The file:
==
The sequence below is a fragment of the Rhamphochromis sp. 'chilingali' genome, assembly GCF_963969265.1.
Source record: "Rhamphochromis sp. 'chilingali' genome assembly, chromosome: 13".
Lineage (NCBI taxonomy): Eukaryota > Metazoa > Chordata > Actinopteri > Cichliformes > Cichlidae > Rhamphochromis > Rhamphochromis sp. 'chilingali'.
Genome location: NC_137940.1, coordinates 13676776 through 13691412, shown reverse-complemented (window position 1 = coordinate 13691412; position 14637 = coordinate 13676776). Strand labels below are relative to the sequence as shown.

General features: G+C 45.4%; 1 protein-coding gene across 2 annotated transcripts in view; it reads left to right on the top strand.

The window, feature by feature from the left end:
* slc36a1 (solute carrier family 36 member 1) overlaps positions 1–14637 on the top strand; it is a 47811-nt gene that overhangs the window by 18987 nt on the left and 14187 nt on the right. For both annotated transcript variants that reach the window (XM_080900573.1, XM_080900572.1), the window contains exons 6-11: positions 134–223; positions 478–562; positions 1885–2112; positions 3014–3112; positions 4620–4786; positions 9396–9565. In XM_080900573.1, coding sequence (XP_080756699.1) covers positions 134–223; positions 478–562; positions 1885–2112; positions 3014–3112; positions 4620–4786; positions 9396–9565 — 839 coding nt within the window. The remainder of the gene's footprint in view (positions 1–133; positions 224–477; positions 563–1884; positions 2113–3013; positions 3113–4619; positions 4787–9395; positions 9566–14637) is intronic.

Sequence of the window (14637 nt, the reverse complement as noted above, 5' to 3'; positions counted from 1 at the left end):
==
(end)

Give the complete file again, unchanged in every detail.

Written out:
The sequence below is a fragment of the Rhamphochromis sp. 'chilingali' genome, assembly GCF_963969265.1.
Source record: "Rhamphochromis sp. 'chilingali' genome assembly, chromosome: 13".
Lineage (NCBI taxonomy): Eukaryota > Metazoa > Chordata > Actinopteri > Cichliformes > Cichlidae > Rhamphochromis > Rhamphochromis sp. 'chilingali'.
Genome location: NC_137940.1, coordinates 13676776 through 13691412, shown reverse-complemented (window position 1 = coordinate 13691412; position 14637 = coordinate 13676776). Strand labels below are relative to the sequence as shown.

General features: G+C 45.4%; 1 protein-coding gene across 2 annotated transcripts in view; it reads left to right on the top strand.

The window, feature by feature from the left end:
* slc36a1 (solute carrier family 36 member 1) overlaps positions 1–14637 on the top strand; it is a 47811-nt gene that overhangs the window by 18987 nt on the left and 14187 nt on the right. For both annotated transcript variants that reach the window (XM_080900573.1, XM_080900572.1), the window contains exons 6-11: positions 134–223; positions 478–562; positions 1885–2112; positions 3014–3112; positions 4620–4786; positions 9396–9565. In XM_080900573.1, coding sequence (XP_080756699.1) covers positions 134–223; positions 478–562; positions 1885–2112; positions 3014–3112; positions 4620–4786; positions 9396–9565 — 839 coding nt within the window. The remainder of the gene's footprint in view (positions 1–133; positions 224–477; positions 563–1884; positions 2113–3013; positions 3113–4619; positions 4787–9395; positions 9566–14637) is intronic.

Sequence of the window (14637 nt, the reverse complement as noted above, 5' to 3'; positions counted from 1 at the left end):